The creditor holding a secured claim acquires an interest in, or claim to, the assets that the Debtor pledges or gives or upon assets upon which the creditor acquires a lien. Upon the debtor’s default in paying back the debt, a creditor holding a secured claim can: (A)  sue the debtor and proceed against all the debtor’s assets upon the debtor’s failure to pay the debt owed; or (B) sue to repossess the property that is pledged or given or that is subjected to the creditor’s lien.

The advantage to the secured creditor is that the secured creditor gets first priority rights to pledged or secured assets over all other creditors’ claims or actions if the secured creditor “secured” his claim before other creditors secured their claims.  Priority is based on “first in time, first in right.”  In other words, a mortgage recorded on March 1, 2009 will have priority over a mortgage recorded on June 15, 2009 or a judgment lien acquired on June 15, 2009.

In Pennsylvania, a debt becomes secured by real estate by the signing and recording of a mortgage document in the county court where the property is located.

In Pennsylvania, a debt becomes secured by a vehicle by a designation recorded on the vehicle’s title certificate that is then filed with the state.

In Pennsylvania, a debt becomes secured by equipment, machinery or intangible assets (e.g., securities or receivables)  by a physical pledge or by the recording of a UCC financing statement with the state.

In Pennsylvania, a judgment obtained by a creditor acts as a lien or charge on any real estate owned by the debtor in the county where the judgment is recorded.

In Pennsylvania, a judgment obtained by a creditor acts as a lien or charge on any tangible and intangible non-real estate property when the judgment is obtained and the county sheriff levies on the property.

Unique to all is an IRS judgment, which acts as a lien or charge on all property of the debtor of every type, now owned or after acquired, without the need for a specific levy. The IRS, however, is subject to the priority rules discussed above.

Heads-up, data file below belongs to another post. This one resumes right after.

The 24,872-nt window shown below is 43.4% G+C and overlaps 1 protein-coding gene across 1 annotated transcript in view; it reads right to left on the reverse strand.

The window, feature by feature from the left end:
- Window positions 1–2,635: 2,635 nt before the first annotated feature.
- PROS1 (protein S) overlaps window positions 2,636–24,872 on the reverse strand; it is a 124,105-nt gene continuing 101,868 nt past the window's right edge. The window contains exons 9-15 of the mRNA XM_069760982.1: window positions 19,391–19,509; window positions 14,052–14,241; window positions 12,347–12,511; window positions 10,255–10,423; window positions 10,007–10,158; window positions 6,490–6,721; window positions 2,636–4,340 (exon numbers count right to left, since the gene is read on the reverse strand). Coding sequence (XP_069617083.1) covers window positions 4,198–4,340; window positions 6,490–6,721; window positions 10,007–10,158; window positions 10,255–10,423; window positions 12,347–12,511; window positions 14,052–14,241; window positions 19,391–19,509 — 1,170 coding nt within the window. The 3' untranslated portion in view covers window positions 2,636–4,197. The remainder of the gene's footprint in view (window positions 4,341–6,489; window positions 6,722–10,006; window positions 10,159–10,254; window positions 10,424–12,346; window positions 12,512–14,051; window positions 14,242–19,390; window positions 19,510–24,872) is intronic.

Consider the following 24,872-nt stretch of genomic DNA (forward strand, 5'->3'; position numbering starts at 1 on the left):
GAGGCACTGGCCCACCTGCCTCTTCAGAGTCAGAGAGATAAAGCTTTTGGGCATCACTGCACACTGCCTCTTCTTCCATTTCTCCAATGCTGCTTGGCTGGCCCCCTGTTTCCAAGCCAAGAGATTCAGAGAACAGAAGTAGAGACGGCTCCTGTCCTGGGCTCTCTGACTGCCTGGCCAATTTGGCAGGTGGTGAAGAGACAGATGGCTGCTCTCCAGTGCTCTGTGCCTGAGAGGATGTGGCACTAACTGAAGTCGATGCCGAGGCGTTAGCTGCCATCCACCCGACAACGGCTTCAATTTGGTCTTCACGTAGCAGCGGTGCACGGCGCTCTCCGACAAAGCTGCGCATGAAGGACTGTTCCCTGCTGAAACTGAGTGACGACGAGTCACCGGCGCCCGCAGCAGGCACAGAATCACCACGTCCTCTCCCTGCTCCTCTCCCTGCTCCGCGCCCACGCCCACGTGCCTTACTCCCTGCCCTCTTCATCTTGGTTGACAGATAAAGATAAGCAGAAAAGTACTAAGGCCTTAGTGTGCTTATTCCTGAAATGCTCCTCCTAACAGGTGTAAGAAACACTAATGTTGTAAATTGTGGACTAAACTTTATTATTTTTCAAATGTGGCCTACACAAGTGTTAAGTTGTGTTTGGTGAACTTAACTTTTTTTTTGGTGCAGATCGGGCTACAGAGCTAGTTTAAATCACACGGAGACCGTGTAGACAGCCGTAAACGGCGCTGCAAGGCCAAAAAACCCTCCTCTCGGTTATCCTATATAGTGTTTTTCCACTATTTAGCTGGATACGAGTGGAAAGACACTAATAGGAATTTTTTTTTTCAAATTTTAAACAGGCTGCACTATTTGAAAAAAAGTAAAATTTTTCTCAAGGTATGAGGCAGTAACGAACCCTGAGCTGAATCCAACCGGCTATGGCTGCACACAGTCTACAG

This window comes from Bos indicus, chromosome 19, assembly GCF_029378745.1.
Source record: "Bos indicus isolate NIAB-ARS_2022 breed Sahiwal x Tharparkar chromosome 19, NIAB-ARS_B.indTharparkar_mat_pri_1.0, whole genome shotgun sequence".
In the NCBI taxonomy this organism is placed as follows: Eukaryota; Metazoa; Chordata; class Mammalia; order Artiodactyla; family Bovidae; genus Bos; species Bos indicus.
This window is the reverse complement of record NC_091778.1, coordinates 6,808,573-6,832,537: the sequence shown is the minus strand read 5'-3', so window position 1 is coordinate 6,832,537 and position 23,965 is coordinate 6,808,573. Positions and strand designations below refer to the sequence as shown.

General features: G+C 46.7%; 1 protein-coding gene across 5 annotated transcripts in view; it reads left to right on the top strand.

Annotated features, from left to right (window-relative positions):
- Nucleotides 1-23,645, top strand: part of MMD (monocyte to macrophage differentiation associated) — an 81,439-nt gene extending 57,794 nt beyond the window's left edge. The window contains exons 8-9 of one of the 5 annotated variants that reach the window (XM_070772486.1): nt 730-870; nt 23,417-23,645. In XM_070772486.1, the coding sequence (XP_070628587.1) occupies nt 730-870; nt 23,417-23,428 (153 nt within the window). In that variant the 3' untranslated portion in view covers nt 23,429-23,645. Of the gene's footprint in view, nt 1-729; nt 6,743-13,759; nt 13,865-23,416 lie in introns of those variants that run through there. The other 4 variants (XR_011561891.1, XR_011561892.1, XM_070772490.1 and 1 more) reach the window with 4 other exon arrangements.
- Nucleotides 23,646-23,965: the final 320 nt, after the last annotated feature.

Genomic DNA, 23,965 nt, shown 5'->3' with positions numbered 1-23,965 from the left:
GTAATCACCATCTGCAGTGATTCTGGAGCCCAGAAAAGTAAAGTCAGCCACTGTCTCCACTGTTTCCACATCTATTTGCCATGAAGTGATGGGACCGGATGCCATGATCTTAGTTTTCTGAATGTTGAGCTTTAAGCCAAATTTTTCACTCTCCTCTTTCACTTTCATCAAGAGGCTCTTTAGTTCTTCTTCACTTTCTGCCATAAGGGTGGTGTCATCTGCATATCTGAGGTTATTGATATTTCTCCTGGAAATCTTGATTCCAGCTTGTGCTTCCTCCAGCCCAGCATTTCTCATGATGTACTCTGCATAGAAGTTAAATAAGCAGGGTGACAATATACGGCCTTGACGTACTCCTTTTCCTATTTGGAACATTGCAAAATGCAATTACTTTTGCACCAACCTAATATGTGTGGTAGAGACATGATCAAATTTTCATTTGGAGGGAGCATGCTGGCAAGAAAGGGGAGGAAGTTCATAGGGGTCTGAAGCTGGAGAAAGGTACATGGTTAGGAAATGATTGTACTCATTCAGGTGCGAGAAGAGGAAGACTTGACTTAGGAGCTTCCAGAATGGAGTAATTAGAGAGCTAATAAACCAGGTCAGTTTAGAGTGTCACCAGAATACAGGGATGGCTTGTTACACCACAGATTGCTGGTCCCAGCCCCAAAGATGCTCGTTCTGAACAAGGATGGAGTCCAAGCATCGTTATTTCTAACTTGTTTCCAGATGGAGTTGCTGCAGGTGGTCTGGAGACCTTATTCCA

Please feel free to call me at (570) 823-9400 at my office in Wilkes-Barre, Pennsylvania or write to me at, if you would like free information about all that I have discussed.


Are Co-Signers Or Guarantors Responsible For A Loan Or Debt If The Primary Borrower Files For Bankruptcy?

Generally, a co-signer or guarantor may be liable for a loan or debt obligation if the primary borrower files for bankruptcy. The same may hold true for an authorized user or co-user of a credit card.

The primary borrower’s bankruptcy filing does not result in a discharge of the debt of the co-signer or guarantor.

There are exceptions, though.

The terms of the documentation signed by the co-signer or guarantor may limit his or her liability. Further, the person’s co-signing or guaranty may have been procured improperly by the creditor under Federal law.

Aside from these issues, an authorized user or co-user of a credit card (with a bankruptcy debtor) may have no liability for the credit card debt if he or she never signed a document that would obligate him or her on debt. This should be examined carefully, as credit card companies frequently cannot prove that the authorized user or co-user ever signed anything.

A debtor’s bankruptcy lawyer should list a co-signer or guarantor as a creditor on the debtor’s bankruptcy schedules so the debt that the debtor owes to the co-signer or guarantor is discharged.  This may sound peculiar but, in most states, a co-signer or guarantor has a right of contribution from the primary borrower if the creditors ends up collecting the debt from the co-signer or guarantor.  For example, if you and I owe a debt to the ABC bank, the bank can come after either one of us upon a default.  If the bank ends up collecting the debt from me, it’s up to me to go after you for contribution.  If you end up filing for bankruptcy, you should list me as a creditor to discharge my right of contribution against you.

If you are confronted with this situation, call me now at (570) 823-9400 or write to me at


Will A Bankruptcy Filing Eliminate My Tax Debts?

Filing for bankruptcy may be a good way to deal with your tax debts. However, often times it is not. Yet, there may be other options without filing for bankruptcy.

Generally, you can discharge your income tax debts for any year where your tax return for that year was due more than 3 years ago, where the return was actually filed more than 2 years ago, where your tax obligation was assessed more than 240 days ago, and where you did not intentionally fail to file your return or pay your taxes.

The time periods above can sometimes be suspended.  For example, if you had an offer in compromise pending with the IRS, the above periods will be met only after you subtract out the time that the offer in compromise was pending, plus 30 days.

Some kinds of taxes are dischargeable in a bankruptcy case and some are not.

For the most part, income taxes are dischargeable, subject to the above rules. By contrast, excise, sales and withholding taxes are not dischargeable.